Only ‘virtual protests’ allowed at North American summit

Agence France-Presse

Protesters will be “seen and heard” when North American leaders meet next week in Montebello, near Ottawa, but only virtually — via an audio-video feed set up by organizers.

And the heads of the United States, Canada and Mexico may opt to change the channel.

The arrangement is “in compliance with (a Canadian) court’s decision that protesters have a right to be ‘seen and heard,'” said Sandra Buckler, a spokeswoman for host Stephen Harper, the prime minister of Canada.

However, the novel plan to give protesters a voice, while maintaining strict security for the talks, has riled protesters being kept out by a fence, three meters (10 feet) high and 2.5-kilometers (1.5 miles) around the meeting place.

“It’s a travesty of democracy,” Sophie Shoen of People’s Global Action told Agence France-Presse. “We must be allowed to directly confront political leaders where and when we choose, not virtually.”

The hundreds of demonstrators expected to try to disrupt the summit “must be able to make their protests heard by the leaders they are addressing,” echoed Grace Pastine, of the B.C. Civil Liberties Association, in a statement.

“They must be allowed to protest in Montebello,” a luxury log-cabin hotel nestled in a lush forest between Ottawa and Montreal, she said.

In defiance, several anti-globalization groups said they planned to try to get as close to the meeting site as possible, refusing to be “caged” in a forest clearing set up for them by summit organizers.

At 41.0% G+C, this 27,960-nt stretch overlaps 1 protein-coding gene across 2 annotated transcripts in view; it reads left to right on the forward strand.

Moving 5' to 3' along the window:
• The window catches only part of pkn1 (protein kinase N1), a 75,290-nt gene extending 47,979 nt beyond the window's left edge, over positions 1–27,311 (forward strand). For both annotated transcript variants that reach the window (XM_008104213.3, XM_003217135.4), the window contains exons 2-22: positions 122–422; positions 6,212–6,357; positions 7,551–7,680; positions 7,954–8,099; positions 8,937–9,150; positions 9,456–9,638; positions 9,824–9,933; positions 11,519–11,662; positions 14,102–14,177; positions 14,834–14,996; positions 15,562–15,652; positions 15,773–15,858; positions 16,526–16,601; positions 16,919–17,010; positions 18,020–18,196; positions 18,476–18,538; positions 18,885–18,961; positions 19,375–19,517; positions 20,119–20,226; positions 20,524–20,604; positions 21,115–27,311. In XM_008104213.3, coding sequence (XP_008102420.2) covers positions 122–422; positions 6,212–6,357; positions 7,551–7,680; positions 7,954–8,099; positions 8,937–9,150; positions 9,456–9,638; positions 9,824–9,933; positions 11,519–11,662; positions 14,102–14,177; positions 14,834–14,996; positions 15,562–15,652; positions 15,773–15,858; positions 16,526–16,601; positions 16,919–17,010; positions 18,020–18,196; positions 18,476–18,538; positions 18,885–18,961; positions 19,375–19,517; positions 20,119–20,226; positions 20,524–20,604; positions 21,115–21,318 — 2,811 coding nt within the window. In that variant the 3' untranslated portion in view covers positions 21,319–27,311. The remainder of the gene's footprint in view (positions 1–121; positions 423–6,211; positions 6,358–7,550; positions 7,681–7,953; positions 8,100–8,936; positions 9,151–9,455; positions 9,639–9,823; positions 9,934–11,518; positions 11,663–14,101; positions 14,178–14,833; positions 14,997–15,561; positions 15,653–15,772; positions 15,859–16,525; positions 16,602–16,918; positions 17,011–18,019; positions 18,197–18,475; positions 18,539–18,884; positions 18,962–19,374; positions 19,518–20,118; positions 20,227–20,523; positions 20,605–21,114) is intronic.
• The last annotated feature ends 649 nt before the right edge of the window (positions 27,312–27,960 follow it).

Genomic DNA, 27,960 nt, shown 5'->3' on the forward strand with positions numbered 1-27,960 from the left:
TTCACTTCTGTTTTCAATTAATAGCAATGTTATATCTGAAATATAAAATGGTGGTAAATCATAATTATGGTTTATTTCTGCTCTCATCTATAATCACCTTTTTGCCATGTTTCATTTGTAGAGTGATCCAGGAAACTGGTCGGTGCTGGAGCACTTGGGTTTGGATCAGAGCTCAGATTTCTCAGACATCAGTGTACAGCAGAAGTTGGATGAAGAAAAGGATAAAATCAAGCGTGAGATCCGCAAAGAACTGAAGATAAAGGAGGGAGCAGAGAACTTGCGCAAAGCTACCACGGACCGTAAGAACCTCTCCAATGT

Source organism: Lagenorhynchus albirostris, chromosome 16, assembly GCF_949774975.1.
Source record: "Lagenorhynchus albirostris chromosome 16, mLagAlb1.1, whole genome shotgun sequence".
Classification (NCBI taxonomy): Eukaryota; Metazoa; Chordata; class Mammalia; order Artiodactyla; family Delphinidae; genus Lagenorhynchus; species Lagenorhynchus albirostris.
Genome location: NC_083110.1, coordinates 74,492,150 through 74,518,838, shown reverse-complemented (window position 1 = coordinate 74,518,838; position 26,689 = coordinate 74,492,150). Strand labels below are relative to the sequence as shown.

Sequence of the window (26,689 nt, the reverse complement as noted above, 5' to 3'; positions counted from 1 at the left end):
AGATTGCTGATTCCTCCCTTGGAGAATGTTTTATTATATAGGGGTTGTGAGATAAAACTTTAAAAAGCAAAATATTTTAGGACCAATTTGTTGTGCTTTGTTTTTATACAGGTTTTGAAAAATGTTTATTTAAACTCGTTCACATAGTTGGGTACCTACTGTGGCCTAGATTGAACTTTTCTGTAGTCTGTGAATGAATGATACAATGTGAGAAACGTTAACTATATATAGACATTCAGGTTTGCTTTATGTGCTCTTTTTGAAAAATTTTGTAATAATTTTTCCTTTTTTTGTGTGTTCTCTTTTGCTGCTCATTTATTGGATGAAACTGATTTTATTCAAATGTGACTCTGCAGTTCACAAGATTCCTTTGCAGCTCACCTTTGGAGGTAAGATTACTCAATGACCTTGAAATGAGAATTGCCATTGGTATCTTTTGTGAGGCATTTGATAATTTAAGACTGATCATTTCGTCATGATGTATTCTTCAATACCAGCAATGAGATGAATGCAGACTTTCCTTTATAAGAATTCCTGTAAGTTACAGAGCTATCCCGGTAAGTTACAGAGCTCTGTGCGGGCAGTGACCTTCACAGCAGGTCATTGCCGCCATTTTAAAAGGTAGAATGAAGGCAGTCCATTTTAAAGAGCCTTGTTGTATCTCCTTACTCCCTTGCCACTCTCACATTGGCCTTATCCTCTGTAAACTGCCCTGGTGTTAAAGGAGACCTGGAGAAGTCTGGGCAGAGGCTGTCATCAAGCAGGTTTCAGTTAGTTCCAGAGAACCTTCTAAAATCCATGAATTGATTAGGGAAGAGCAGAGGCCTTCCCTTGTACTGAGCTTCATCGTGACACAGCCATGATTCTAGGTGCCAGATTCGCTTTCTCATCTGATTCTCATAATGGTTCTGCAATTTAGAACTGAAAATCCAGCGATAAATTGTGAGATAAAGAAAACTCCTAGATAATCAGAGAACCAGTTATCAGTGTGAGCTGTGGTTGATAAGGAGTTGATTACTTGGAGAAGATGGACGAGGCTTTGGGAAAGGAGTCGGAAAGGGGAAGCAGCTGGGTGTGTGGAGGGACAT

A parallel counter-summit uniting academics and opposition MPs is also planned in Ottawa.

A senior Canadian government official said at a briefing: “Protesters have a right to protest and make their view known … (but) it remains our view that what they don’t have a right to do is to preclude leaders from meeting.

“We will take the steps necessary to ensure that leaders can meet and that protesters will have an opportunity to protest,” she said.

During the two-day summit, held annually since 2005, Canada’s Prime Minister Stephen Harper, US President George W. Bush and Mexico’s President Felipe Calderon are expected to discuss current market turmoil, trade and security, and strategies to stem pandemics.

As well, they may confer on product safety, following recent recalls of toys, dog food and toothpaste, and growing worries about defective “made in China” goods, imported into North America.

“The (US) president is going to Canada to talk to our North American neighbors about making the continent safer and more prosperous,” said White House national security spokesman Gordon Johndroe.

Bilateral Bush-Harper talks would also touch on climate change, unrest in Afghanistan, and competing Arctic claims by Canada, the United States, Russia, Denmark and Norway, officials said.

The Arctic “has been very much in the news over the last few weeks and it’s an issue that’s very important to Canada,” a senior Canadian official said. “It would surprise me if the leaders did not spend (some) time talking about (it).

“They may want to explore what lies beyond the symbolic act on the part of the Russians,” she said, after Moscow planted a flag on the sea floor at the North Pole in early August to bolster its Arctic grab.

Calderon, meanwhile, is likely to ask for more US aid to curb drug trafficking, and propose a hike in the number of temporary worker visas issued by Canada to Mexican seasonal workers, now at 12,000 annually.

Activists, labor groups, academics and opposition politicians are decrying the Security and Prosperity Partnership (SPP), a framework for greater trade and security integration of Canada, the United States and Mexico.

It was launched at the first “Three Amigos” summit in Waco, Texas, in March 2005, but seems to have stalled.

A Canadian official commented: “I don’t think there is any intent to look for deeper integration (of North America)” at these talks.